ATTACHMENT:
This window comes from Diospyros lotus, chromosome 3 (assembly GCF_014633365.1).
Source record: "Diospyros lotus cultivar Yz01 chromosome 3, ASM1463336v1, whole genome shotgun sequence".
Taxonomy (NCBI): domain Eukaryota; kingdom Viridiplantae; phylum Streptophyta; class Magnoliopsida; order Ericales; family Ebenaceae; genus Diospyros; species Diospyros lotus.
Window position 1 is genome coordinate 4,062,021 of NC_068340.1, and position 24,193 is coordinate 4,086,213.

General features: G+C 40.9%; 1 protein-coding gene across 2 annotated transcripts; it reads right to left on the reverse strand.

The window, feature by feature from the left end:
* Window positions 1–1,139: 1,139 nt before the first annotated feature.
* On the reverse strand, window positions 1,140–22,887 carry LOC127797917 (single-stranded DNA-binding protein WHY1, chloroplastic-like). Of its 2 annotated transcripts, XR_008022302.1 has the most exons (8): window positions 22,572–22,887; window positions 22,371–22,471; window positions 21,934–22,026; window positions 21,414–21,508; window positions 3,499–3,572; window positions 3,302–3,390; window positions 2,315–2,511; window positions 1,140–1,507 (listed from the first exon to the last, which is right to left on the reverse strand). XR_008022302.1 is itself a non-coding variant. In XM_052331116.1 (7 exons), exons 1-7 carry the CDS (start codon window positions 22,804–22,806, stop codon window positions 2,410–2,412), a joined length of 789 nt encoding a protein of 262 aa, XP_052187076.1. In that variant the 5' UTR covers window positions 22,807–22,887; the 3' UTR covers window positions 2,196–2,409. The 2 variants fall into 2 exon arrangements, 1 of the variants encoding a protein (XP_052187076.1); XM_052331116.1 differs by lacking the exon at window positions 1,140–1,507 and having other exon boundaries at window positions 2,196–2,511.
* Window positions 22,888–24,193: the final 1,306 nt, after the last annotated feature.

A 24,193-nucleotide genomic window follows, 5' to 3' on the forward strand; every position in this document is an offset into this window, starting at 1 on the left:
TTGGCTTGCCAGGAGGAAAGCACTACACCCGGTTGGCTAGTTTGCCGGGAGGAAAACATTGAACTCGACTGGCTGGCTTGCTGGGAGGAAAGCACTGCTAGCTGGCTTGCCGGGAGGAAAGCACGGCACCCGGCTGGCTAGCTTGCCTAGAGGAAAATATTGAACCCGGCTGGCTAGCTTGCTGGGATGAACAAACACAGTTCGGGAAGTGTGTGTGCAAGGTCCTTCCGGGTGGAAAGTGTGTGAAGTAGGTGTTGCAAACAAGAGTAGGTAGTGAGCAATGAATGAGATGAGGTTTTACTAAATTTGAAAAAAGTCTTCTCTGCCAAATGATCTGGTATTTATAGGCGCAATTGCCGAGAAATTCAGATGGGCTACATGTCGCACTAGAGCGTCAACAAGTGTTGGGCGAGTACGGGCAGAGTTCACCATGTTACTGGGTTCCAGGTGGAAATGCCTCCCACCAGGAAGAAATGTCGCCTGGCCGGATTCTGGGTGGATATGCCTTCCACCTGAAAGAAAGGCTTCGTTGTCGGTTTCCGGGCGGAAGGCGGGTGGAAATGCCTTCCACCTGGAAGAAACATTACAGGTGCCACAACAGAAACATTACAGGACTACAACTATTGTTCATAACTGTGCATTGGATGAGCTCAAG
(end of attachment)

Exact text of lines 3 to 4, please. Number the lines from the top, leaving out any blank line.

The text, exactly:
Taxonomy (NCBI): domain Eukaryota; kingdom Viridiplantae; phylum Streptophyta; class Magnoliopsida; order Ericales; family Ebenaceae; genus Diospyros; species Diospyros lotus.
Window position 1 is genome coordinate 4,062,021 of NC_068340.1, and position 24,193 is coordinate 4,086,213.